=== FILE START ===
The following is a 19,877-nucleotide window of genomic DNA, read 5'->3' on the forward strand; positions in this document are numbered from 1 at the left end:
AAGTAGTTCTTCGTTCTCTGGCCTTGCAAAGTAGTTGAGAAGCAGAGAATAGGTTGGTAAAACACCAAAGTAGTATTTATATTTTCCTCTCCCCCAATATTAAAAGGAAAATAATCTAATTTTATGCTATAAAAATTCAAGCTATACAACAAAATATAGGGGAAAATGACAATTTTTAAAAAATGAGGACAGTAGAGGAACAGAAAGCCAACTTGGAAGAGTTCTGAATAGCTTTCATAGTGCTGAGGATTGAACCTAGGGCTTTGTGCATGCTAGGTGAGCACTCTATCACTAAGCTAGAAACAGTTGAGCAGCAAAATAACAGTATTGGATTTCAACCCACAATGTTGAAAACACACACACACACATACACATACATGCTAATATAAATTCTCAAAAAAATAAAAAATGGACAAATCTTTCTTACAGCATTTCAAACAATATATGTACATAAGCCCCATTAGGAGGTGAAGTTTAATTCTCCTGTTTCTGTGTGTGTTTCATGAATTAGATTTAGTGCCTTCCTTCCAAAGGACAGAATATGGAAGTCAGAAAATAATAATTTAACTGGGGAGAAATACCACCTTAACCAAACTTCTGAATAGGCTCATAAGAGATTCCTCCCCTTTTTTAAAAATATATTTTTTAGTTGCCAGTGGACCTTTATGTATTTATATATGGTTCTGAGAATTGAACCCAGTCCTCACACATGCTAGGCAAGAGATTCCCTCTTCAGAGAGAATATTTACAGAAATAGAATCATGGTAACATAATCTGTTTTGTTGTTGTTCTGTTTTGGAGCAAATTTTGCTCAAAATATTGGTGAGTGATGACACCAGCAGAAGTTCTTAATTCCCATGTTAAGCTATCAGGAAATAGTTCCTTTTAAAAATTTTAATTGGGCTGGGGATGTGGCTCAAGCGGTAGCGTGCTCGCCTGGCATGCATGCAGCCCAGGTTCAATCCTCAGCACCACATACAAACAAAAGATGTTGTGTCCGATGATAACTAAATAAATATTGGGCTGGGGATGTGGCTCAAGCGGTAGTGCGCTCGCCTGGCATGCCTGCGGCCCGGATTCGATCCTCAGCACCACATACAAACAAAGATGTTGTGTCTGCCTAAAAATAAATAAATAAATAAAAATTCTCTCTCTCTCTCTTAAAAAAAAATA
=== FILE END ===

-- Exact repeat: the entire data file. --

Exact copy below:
The following is a 19,877-nucleotide window of genomic DNA, read 5'->3' on the forward strand; positions in this document are numbered from 1 at the left end:
AAGTAGTTCTTCGTTCTCTGGCCTTGCAAAGTAGTTGAGAAGCAGAGAATAGGTTGGTAAAACACCAAAGTAGTATTTATATTTTCCTCTCCCCCAATATTAAAAGGAAAATAATCTAATTTTATGCTATAAAAATTCAAGCTATACAACAAAATATAGGGGAAAATGACAATTTTTAAAAAATGAGGACAGTAGAGGAACAGAAAGCCAACTTGGAAGAGTTCTGAATAGCTTTCATAGTGCTGAGGATTGAACCTAGGGCTTTGTGCATGCTAGGTGAGCACTCTATCACTAAGCTAGAAACAGTTGAGCAGCAAAATAACAGTATTGGATTTCAACCCACAATGTTGAAAACACACACACACACATACACATACATGCTAATATAAATTCTCAAAAAAATAAAAAATGGACAAATCTTTCTTACAGCATTTCAAACAATATATGTACATAAGCCCCATTAGGAGGTGAAGTTTAATTCTCCTGTTTCTGTGTGTGTTTCATGAATTAGATTTAGTGCCTTCCTTCCAAAGGACAGAATATGGAAGTCAGAAAATAATAATTTAACTGGGGAGAAATACCACCTTAACCAAACTTCTGAATAGGCTCATAAGAGATTCCTCCCCTTTTTTAAAAATATATTTTTTAGTTGCCAGTGGACCTTTATGTATTTATATATGGTTCTGAGAATTGAACCCAGTCCTCACACATGCTAGGCAAGAGATTCCCTCTTCAGAGAGAATATTTACAGAAATAGAATCATGGTAACATAATCTGTTTTGTTGTTGTTCTGTTTTGGAGCAAATTTTGCTCAAAATATTGGTGAGTGATGACACCAGCAGAAGTTCTTAATTCCCATGTTAAGCTATCAGGAAATAGTTCCTTTTAAAAATTTTAATTGGGCTGGGGATGTGGCTCAAGCGGTAGCGTGCTCGCCTGGCATGCATGCAGCCCAGGTTCAATCCTCAGCACCACATACAAACAAAAGATGTTGTGTCCGATGATAACTAAATAAATATTGGGCTGGGGATGTGGCTCAAGCGGTAGTGCGCTCGCCTGGCATGCCTGCGGCCCGGATTCGATCCTCAGCACCACATACAAACAAAGATGTTGTGTCTGCCTAAAAATAAATAAATAAATAAAAATTCTCTCTCTCTCTCTTAAAAAAAAATA